I met many people along the way who were concerned about going back to their everyday’s life. They felt afraid to give up this certain spirit of freedom. We all somehow were in a different state than back home. It’s not like it was always easy, it just was different.

Almost finished with the Camino – soon it will be time to go back..

Creating a distance – mentally as well as literally – can change you and your way of thinking. At least I felt a certain change along the way. For the better…

5. Nature

It always feels good to be outdoors. Therefore, I sometimes wonder why I still spend so much time inside. There are times when it can cost me quite an effort to motivate my lazy self to go out and get some fresh air. As you can imagine, with a pilgrimage it is inevitable to not go outside. You actually spend most time of the day outside and only stay inside for your nights’ rest.

And it felt so good to be outside. I was walking for hours every day and meanwhile enjoying the (predominantly) beautiful scenery, smelling the fresh air and listening to the sounds of nature. I was really lucky with the weather and only experienced two days of rain; the remaining time the sun was shining and the sky was intensely blue.

Towards the end: almost in Finisterre.

During this journey I learned that it’s wonderful to be part of nature and experienced the simple joy of living in such a beautiful world. I started paying more attention to small details such as moving insects on the ground, flowers in all their colourful varations, slowly swaying cereal on the fields or a bird floating on a water lily in a stream.

Isn’t it a beautiful world?

I remember that one situation when I was walking all by myself through a forest without seeing anyone in front or behind me. Suddenly I just stood still. I closed my eyes. I took a deep breath. I listened to the countless birds humming. I felt like I’d entered a magical world and simply felt happy to be alive.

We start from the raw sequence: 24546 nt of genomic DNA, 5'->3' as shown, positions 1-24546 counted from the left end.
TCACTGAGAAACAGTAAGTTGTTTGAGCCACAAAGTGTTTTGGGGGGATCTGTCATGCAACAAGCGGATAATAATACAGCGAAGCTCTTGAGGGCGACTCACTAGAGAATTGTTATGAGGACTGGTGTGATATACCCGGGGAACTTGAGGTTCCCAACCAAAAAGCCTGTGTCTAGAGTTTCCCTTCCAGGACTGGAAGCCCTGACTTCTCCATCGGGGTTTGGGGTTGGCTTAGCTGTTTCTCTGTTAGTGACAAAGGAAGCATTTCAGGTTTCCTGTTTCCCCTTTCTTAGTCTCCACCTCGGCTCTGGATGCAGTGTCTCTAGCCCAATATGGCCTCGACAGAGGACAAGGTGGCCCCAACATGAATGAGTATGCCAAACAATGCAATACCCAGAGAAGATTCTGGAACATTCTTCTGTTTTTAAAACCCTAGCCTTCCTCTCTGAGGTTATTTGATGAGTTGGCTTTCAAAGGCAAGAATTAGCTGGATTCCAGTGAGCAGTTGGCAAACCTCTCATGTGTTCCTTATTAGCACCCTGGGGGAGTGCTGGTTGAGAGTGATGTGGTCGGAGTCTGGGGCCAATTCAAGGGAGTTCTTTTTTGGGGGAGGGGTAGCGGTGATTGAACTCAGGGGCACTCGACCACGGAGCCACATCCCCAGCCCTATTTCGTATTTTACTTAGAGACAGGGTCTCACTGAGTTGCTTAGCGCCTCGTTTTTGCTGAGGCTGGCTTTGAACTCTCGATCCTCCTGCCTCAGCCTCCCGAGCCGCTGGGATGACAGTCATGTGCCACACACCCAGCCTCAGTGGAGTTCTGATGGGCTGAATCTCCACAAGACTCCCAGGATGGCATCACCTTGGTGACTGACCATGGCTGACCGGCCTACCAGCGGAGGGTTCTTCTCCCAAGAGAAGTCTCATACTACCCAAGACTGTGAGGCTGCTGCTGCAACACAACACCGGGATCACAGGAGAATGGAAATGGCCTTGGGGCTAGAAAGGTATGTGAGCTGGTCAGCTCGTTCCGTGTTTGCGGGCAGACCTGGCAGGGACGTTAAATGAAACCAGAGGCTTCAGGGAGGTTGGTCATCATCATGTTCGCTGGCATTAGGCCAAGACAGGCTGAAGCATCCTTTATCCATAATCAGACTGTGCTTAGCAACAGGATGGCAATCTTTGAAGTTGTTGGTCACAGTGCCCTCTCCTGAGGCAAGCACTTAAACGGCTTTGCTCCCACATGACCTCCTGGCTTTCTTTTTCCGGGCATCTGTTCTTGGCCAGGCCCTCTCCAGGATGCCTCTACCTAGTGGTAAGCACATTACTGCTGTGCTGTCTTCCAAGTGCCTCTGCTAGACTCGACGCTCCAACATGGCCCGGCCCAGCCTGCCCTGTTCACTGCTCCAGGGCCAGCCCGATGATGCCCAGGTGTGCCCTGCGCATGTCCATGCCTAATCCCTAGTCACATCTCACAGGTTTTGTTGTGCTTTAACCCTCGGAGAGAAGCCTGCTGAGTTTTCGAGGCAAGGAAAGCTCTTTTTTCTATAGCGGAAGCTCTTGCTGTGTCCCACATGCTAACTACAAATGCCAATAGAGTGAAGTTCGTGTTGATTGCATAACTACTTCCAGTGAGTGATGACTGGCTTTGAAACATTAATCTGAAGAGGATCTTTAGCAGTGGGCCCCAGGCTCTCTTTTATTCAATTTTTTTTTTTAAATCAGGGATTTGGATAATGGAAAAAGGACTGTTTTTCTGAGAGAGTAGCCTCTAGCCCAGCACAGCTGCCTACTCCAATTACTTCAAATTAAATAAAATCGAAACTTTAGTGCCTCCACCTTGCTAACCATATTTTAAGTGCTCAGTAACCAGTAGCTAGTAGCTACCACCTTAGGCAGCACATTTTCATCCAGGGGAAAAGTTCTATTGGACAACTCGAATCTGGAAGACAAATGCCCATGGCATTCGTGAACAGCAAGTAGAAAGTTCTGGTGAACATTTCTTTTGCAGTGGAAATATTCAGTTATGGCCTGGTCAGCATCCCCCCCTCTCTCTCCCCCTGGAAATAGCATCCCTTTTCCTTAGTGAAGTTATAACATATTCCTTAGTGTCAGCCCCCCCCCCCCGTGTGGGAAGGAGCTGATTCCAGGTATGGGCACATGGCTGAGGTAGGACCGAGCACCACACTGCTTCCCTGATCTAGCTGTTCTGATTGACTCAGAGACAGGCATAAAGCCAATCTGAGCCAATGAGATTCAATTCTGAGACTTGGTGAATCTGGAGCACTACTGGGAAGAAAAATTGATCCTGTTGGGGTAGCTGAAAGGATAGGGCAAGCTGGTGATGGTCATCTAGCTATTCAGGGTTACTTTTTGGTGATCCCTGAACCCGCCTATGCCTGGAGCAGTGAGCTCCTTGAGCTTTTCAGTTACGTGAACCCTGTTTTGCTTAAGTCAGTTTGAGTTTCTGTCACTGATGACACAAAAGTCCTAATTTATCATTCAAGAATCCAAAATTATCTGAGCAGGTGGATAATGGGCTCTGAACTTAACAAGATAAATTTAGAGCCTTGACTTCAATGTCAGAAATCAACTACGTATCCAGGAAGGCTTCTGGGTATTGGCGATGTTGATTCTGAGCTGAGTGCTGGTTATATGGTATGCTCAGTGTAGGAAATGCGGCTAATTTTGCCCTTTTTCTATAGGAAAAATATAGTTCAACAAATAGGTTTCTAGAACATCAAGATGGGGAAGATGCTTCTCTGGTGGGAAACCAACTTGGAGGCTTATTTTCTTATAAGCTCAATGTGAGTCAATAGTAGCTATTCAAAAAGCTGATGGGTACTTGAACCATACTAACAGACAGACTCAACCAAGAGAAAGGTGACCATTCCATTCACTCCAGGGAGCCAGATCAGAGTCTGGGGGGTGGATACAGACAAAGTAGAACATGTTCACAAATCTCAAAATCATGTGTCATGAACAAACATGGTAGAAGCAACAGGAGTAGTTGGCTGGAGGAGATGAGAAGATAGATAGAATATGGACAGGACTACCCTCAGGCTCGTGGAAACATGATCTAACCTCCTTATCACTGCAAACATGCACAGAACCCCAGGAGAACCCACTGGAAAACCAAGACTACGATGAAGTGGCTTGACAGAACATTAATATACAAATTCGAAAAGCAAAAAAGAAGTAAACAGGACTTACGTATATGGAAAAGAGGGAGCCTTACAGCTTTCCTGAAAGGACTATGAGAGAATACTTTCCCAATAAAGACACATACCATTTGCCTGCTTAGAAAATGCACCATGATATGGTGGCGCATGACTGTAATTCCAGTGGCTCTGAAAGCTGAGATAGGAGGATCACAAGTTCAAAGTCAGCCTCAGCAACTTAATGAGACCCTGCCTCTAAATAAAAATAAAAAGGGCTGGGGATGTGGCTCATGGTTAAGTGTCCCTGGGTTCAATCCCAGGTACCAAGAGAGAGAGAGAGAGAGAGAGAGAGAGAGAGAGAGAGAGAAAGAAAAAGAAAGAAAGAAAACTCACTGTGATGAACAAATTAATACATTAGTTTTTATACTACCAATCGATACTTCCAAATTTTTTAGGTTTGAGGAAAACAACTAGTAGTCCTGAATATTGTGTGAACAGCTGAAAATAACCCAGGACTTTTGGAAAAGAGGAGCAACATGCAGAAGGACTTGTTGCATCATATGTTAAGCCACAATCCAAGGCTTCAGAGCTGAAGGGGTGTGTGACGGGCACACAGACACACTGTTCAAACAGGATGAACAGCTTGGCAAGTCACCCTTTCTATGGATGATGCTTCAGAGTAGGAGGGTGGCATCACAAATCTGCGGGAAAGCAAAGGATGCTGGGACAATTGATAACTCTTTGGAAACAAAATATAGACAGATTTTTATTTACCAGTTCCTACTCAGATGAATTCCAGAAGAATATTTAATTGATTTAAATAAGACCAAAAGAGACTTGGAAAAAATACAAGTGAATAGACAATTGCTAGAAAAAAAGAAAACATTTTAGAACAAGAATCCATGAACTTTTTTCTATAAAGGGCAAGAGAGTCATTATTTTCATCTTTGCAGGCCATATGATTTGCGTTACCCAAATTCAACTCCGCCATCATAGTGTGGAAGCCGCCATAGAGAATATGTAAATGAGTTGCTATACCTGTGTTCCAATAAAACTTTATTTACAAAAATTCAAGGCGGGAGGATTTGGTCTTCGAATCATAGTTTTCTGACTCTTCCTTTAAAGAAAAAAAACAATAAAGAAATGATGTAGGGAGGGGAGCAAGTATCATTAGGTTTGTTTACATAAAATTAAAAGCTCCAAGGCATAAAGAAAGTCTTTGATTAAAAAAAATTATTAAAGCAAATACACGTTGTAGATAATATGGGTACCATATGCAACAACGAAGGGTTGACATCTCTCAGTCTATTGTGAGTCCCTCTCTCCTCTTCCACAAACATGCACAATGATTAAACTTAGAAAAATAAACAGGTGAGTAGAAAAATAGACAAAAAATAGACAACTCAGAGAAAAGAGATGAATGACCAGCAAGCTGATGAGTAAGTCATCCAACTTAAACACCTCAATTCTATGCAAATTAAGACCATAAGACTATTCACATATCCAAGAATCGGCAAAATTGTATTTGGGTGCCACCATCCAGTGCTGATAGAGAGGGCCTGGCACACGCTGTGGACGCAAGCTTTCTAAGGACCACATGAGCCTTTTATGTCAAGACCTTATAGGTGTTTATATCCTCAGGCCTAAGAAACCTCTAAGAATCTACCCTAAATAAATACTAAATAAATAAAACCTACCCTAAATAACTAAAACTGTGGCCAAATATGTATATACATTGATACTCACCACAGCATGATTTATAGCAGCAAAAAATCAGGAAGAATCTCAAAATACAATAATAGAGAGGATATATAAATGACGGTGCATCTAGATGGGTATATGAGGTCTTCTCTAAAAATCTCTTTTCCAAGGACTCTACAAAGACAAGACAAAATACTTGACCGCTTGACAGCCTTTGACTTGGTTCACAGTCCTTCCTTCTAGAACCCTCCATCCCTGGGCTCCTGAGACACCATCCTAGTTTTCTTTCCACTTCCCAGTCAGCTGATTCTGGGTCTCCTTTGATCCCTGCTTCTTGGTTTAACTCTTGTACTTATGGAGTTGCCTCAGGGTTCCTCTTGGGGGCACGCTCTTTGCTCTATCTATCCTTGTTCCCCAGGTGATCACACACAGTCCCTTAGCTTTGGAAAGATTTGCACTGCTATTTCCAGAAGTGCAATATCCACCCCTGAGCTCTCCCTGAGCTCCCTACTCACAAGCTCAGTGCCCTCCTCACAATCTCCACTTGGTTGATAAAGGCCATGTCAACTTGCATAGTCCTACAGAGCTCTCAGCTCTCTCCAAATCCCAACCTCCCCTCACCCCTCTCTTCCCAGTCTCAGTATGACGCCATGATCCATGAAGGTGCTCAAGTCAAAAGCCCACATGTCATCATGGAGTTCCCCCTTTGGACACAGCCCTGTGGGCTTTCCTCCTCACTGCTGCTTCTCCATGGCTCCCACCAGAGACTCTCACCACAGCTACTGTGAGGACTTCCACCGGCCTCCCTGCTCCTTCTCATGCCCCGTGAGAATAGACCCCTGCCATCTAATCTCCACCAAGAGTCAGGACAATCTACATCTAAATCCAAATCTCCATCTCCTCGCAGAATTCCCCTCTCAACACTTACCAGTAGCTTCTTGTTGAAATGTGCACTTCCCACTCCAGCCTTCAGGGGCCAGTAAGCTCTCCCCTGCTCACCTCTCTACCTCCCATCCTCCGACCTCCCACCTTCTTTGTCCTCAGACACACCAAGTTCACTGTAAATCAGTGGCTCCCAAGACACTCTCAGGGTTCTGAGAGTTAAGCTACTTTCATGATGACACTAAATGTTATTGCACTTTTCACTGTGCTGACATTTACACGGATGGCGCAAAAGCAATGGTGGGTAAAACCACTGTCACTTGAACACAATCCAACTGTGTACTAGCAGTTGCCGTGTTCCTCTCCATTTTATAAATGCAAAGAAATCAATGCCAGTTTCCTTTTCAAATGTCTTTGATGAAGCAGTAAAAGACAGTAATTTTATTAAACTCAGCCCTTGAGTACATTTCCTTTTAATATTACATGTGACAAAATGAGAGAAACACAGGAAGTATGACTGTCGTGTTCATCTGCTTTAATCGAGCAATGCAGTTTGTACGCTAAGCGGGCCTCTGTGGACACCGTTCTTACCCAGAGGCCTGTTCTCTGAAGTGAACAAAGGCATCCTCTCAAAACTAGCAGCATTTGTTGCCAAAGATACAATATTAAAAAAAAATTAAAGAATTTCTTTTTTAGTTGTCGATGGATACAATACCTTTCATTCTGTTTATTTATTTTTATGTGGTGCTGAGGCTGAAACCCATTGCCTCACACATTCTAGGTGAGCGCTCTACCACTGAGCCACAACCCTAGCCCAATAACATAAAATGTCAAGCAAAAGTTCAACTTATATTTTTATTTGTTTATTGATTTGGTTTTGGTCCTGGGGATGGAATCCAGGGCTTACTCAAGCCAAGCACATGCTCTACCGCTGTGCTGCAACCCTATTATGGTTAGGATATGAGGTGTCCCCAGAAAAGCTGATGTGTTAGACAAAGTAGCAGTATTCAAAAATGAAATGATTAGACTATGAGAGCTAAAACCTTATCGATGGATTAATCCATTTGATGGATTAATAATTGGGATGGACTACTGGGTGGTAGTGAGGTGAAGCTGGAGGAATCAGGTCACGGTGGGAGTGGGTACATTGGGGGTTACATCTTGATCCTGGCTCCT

Everything was beautiful in its own way to me.

A happy pilgrim…

About author

Jacky

I’m Jacky, a 27-year old globetrotter from Germany. However, I usually can be found almost anywhere but in my country of birth. Until not long ago I was on an important mission in Australia to chase the sun, adventures, good chats, unforgettable moments and the beauty of this world.
Moreover, I’m a hippie at heart, recently did my yoga teacher training in India and just love to bury my nose in a good book. I’m mostly exploring countries on a low budget and often can be found with a colourful sign and a big smile in my face on the side of the road, trying to hitchhike from A to B.
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4 comments

  1. joe@seafrontenterprises.com'
    Joe Muscat 28 August, 2015 at 08:20 Reply

    I really like what you said and how you said it…..At the age of 51 I feel I have arrived at a point where I need to do it. I find your experience inspirational. Thank you.

    • Jacky 28 August, 2015 at 15:23 Reply

      Thank you, Joe! It’s never too late to walk the Camino but better do not postpone your dreams for too long. I already wish you all the best for it! 🙂

  2. steven.adams5@gmail.com'
    Steven Adams 2 November, 2015 at 14:31 Reply

    That’s a really beautiful story, my back would pose a problem for me walking those distancses but when me and my brother were younger and travelling through France we once walked from Nice to Marseiles, we loved walking back then and it took us 5 days so I know that freedom you are talking, that feeling of blessed and that gaining of perspective. It’s magical in many ways.